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Time Travel With These Interactive Then-And-Now Views of L.A. Landmarks
It's a momentous week in history for our dear Los Angeles, California.
On a Tuesday in 1781—235 years ago, as of Sunday—El Pueblo de La Reina de los Ángeles was founded by its 44 original pobladores under the direction of Felipe de Neve, Governor of the Californias. Sixty-nine years and five days later on September 9, 1850, California officially entered the union as the 31st state. And the rest, as they say, is history.
But what does it mean to see Los Angeles? To really see the city, in the context of its boosterism-heavy history? Can any single observer separate their physical surroundings from what a critic once described as "the most mediated town in America, nearly unviewable save through the fictive scrim of its mythologizers"? This is, after all, the sold-into-being city, endlessly filmed and ever swaddled in its dueling fables of sunshine and noir. We would argue that Los Angeles the place and Los Angeles the dream are near inextricable, with all boundaries softly smudged under the same tender haze that hides away the horizon on a smoggy day.
But even if we can't fully winnow out the dream from any wayward history, we can still admire the city's metamorphosis from past to present. So, on the occasion of our city and state's joint anniversaries, here are eight views of past and present-day downtown Los Angeles. Go ahead and scroll between then and now, today and the town as seen a century ago. We give you permission to absolve yourself of objectivity and instead anoint every view with the Los Angeles you were promised, steeped in your own flimsy memories.
And because everything is for pre-packaged sale, especially on this hallowed Tinsel Town ground, we must give credit where credit is due, in this case to nationwide apartment search site RENTCafé, who produced these visualizations as promotional images. Beautifully fitting, isn't it?
Los Angeles Times Building: View from Spring and 1st Street
A 2015 (right) view of the Gordon B. Kaufmann-designed Art Deco Los Angeles Times Building is juxtaposed with a 1910 image of Hotel Nadeau, the site's previous occupant.
Walter P. Building: View from Broadway and 6th Street
Views of the 1909 Beaux Arts Walter P. Building from 1909 and 2015.
5th Street and State Normal School: View from Olive and 5th Street
The four-story Victorian-style State Normal School opened in 1882 (seen in the center in the past photo, which was taken in 1910) and was demolished in 1922 to accommodate for the straightening of 5th Street. Central Library now occupies part of the location where the State Normal School once stood, though the 52-story 1991 Gas Company Tower across the street dominates the present-day photo. The Biltmore Hotel is also visible on the left-hand side of the current photo, which was taken in 2015.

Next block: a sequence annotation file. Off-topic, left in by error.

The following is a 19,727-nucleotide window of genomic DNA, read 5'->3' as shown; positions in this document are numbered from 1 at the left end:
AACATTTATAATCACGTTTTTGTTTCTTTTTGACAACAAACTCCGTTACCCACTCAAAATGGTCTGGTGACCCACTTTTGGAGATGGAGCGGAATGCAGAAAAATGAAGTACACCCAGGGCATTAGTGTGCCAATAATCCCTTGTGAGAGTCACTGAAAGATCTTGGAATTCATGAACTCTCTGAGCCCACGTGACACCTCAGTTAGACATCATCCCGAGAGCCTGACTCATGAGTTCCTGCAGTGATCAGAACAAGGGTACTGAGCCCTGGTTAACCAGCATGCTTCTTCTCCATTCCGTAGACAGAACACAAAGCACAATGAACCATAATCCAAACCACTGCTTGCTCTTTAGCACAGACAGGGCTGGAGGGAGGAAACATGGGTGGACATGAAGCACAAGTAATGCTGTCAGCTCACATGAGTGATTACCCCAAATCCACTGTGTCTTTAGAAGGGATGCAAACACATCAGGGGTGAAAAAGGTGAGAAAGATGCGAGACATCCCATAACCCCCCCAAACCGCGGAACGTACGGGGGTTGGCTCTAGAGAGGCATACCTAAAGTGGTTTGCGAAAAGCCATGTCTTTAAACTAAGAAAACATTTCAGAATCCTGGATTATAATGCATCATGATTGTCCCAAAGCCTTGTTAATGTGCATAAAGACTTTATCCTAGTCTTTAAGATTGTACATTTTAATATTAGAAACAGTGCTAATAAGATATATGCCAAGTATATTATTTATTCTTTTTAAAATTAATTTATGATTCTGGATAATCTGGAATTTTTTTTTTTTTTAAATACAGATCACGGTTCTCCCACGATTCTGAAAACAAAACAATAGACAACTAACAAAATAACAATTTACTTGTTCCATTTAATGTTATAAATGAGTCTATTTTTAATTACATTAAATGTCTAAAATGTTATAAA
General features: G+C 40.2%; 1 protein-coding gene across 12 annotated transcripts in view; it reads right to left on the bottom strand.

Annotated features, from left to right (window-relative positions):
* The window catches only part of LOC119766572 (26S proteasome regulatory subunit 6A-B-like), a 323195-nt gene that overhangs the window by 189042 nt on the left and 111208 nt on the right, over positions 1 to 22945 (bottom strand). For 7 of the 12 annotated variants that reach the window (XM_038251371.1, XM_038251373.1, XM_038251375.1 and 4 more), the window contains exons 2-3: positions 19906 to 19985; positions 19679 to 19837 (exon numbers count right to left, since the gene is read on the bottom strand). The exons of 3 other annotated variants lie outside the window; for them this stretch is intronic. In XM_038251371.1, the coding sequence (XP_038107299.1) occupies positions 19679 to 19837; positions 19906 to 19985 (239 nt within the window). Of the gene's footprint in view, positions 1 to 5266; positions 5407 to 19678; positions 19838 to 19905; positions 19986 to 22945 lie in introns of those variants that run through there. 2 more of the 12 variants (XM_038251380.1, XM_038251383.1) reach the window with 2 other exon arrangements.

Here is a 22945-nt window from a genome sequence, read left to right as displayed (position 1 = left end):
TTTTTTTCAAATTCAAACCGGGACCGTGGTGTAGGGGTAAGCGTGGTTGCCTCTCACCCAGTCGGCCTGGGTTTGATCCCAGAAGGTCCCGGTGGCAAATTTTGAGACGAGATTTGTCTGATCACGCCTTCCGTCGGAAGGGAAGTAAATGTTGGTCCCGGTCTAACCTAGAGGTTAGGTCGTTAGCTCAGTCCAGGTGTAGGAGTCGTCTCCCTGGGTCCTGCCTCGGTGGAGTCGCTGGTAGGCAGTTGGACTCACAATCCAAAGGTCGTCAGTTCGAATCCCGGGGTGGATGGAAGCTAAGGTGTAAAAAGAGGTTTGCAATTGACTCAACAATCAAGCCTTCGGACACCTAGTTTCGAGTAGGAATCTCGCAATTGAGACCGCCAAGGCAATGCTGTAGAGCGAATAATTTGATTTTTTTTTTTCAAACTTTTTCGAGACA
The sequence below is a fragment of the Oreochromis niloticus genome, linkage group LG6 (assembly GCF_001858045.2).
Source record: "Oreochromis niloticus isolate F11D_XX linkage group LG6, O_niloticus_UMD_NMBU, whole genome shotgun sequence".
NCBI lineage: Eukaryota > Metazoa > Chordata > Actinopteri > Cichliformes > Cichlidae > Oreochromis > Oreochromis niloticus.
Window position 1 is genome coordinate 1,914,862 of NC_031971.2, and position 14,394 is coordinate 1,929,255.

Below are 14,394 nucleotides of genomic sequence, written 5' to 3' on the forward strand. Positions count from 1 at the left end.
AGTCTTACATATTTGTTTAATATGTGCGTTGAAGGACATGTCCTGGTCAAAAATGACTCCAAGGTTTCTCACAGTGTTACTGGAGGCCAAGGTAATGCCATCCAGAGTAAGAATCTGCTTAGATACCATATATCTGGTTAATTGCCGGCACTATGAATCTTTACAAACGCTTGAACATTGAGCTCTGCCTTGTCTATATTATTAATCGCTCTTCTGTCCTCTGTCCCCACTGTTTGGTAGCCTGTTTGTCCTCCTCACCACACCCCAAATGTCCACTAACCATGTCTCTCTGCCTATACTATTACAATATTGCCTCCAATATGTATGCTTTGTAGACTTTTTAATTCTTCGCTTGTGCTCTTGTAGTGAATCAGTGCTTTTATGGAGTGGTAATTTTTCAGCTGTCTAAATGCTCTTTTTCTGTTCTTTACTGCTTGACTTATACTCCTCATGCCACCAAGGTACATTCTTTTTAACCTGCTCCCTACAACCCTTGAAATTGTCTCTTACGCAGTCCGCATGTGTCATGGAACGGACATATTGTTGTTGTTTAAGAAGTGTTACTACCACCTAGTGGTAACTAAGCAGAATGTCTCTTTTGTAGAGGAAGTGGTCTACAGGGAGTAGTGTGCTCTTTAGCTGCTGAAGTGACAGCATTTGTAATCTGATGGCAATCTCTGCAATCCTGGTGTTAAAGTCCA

Los Angeles Public Library: View from Flower and 5th Street
Speaking of Central Library, here's a view of the landmark from 1971, juxtaposed with the same building in its current day surroundings.
Los Angeles Herald Examiner’s Office: View from Broadway and 5th Street
Though far more famous for its "new" Julia Morgan-designed building on the corner of Broadway and 11th Street ("new" circa 1914), the offices of the Los Angeles Herald Examiner (then just the Los Angeles Examiner) were originally located on the corner of Broadway and 5th, as seen in the 1908 photo on the left. The building was converted into lofts in the 1920s.
Angel’s Flight: View from Hill and 3rd Street
Los Angeles' currently closed but ever-beloved Angels' Flight funicular, which once delivered residents up and down from the top of then-tony Bunker Hill (R.I.P beautiful lost Victorian homes of Bunker Hill), was actually moved to its current location across from Grand Central Market in 1996, after having been housed in storage for some 27 years. The original Angels' Flight was located at Hill and 3rd, as seen in the 1907 photo on the left. It was demolished in 1969, along with much of historical Bunker Hill.
Warner Bros. Theatre: View from Hill and 7th Street
The nine-story Beaux Arts building is seen on the left in the second of its four functional incarnations (and the last of its theatrical uses) in a photo from 1942. The theater opened in 1920, closed in the 1970s, and briefly housed a Christian church before being converted into the Downtown Jewelery Exchange in the late '80s.
Plaza Fire House: View on N Los Angeles Street
The Old Plaza Fire House, as seen in an 1887 photo, was completed in 1884 and remained in business as a fire station until 1897. It was converted into a fire-fighting museum in 1960.
Related: Celebrate Los Angeles' 235th Birthday With This Interactive Timeline
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